It could have been stopped, but it wasn’t. You see, in a situation like this, you must not tell the people everything. There are certain things you have to keep quiet. When I was PM, I remember one incident just before the ’76 elections [sic; should be 1977 elections] It was a very unfortunate incident. Mr. Sivanayagam [sic; should be Chelvanayakam], the Tamil leader, died, and they brought his ashes from Jaffna to Trinco[malee]. They brought it there, and some of the Tamils viewed the body and went to a Sinhalese village and tried to create some trouble. There was a clash, and some Sinhalese and Tamils died there.

I received the news, and I wanted to somehow control the riots, so I sent the army commander to Trincomalee and ordered, ‘Somehow, contain this; don’t let it spread.’ And I called all the newspapers and said, ‘You are not to put this in the papers. I’ll bring censorship rules. You’re not to publish this in the papers, because the rest of the country must not know what has happened there.’ And we controlled it! And the problem did not recur! So that is how one has to act! There are times when you can’t tell the country everything, in the interests of peace…But this government didn’t know that, I’m sorry to say. They didn’t because, I suppose, for some reason they didn’t want to.

Now, in the ’83 riots, it was not the Sinhalese people who really rioted; it was a group of people – Sinhala or not – but all supporters of the government. It’s known! Ask any Tamil and they’ll tell you that. They got workers from the trade unions, and they’re the ones who did it. They went around in government vehicles, marking Tamil houses to be set fire. It was not done by the Sinhalese; they were Sinhalese, but it was not the Sinhalese feeling. It was just orders, and the president kept quiet.

But still, no decent Sinhalese joined in that, and a lot of Tamils were coming to my house – I had ten Tamils living here for three or four days; I gave them protection because they were afraid that their houses would be attacked. So a lot of Sinhalese, decent Sinhalese, protected Tamils. Decent Sinhalese. It was just a set of…thugs who did that. Really, the mischief-makers were these thugs behind the government. I’m sorry to say. That’s well known; talk to any of the Tamils.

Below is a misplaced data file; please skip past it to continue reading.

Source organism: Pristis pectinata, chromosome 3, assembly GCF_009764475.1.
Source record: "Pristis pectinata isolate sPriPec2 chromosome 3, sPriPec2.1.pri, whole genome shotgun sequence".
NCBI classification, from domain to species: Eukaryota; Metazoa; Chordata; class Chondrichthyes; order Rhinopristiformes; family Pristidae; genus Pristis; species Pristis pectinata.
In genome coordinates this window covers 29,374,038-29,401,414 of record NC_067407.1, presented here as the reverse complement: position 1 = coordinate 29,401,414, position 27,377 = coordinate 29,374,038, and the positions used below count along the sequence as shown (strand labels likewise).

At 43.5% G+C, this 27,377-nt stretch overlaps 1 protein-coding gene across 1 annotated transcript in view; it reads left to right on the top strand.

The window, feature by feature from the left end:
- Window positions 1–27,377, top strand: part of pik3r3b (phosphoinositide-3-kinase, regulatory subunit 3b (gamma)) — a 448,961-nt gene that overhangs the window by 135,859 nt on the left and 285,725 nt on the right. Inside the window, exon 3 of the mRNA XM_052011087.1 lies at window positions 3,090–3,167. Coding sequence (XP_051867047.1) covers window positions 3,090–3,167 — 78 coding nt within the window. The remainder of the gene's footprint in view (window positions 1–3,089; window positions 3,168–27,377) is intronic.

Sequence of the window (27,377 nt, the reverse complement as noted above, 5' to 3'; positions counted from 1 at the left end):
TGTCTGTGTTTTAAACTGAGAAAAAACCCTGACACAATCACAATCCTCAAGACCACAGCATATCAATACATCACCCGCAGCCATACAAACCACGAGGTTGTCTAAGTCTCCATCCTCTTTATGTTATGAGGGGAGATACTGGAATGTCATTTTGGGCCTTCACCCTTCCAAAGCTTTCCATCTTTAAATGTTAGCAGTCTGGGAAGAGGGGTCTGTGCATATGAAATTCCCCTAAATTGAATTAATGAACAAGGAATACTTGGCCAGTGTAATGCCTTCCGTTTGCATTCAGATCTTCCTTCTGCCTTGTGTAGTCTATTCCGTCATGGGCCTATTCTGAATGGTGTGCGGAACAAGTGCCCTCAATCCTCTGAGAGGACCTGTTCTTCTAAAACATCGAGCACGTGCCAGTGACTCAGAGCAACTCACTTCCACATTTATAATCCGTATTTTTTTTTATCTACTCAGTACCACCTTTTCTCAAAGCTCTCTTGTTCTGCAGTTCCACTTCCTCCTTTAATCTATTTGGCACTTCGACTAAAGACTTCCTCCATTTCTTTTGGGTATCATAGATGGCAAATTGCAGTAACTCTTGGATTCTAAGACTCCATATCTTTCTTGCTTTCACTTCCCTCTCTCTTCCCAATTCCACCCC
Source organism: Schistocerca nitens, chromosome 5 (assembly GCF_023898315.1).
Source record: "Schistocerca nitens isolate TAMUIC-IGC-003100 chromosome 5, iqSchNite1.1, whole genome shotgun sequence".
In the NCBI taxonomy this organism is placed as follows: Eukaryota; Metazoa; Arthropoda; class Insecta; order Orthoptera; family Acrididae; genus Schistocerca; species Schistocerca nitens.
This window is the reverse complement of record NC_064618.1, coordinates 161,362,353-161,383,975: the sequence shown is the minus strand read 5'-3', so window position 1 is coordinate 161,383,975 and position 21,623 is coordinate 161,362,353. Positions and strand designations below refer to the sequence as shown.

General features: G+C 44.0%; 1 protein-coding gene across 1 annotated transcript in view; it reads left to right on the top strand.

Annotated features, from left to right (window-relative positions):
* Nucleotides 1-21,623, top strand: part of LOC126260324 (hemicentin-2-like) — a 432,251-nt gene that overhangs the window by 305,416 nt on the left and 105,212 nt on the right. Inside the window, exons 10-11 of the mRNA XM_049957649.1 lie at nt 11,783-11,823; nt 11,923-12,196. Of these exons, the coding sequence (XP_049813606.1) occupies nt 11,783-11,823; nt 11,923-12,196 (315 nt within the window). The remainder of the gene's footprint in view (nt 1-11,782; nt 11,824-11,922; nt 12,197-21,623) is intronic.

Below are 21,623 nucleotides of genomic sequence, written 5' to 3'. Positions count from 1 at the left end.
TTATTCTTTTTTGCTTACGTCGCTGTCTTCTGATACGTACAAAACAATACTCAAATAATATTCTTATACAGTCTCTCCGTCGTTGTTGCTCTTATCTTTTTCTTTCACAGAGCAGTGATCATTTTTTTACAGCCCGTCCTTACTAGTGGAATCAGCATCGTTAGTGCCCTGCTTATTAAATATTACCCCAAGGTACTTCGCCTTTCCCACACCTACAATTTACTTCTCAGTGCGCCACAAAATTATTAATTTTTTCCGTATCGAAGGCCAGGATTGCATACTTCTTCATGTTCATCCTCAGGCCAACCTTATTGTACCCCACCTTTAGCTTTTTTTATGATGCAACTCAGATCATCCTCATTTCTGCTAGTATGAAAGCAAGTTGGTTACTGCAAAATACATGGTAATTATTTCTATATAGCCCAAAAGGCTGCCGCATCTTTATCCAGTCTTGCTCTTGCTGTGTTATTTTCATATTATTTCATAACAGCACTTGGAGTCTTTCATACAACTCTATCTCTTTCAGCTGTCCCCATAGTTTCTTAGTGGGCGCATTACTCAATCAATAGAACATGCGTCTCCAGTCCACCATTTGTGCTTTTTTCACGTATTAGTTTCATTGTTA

JLA: So you don’t think the riots were symptomatic of any deeper division between the two ethnic groups?

Bandaranaike: Now there is strong feeling between the two. Of course, the tension between the Sinhalese and the Tamils has been in conflict for generations, but we lived as one nation. Unfortunately, this last riot made the Tamils very angry, because it was the innocent Tamils that suffered. They were living happily here, doing business, making all their money – because all the lawyers here, all the doctors, the top ones are Tamils. And my lawyer is a Tamil. (laughs) He was a good lawyer, a clever lawyer, so we went to him; we didn’t say he was a Tamil so, therefore, why should we support him? Now, Tamil always goes to Tamil, but we don’t do that; Sinhalese are not so communal-minded…So they lived quite happily here.

SA: How do you think history will judge your term as PM?

Bandaranaike: I ruled for twelve years, and there was never a day of racial riots in my time. There was a riot in ’57 [sic: in 1958], during my husband’s time. Very unfortunate. That, again, was a set of people, not the normal Sinhalese people. After that, since ’57, there were no racial riots in this country, not during my two periods.

During our time, people could go to Jaffna. We were able to move freely, right from the north to the east, without any problem. There was no problem; Sinhalas and Tamils, they had grievances, bitternesses, but they lived happily. They lived together. Not like now.” (pp. 194-196)

Events of 1961 and 1972, as viewed by a Sinhalese Official

[source: Bradman Weerakoon: Rendering Unto Caesar, 2004]

(Note by Sachi: The BC Pact referred to by the author, stands for Bandaranaike-Chelvanayakam Pact made by FP leader Chelvanayakam in late 1950s, with Sirimavo’s husband Solomon Bandaranaike. The author also misidentifies the year of FP’s satyagraha campaign as 1962. It happened in 1961. The army’s coup d’etat occurred in January 1962)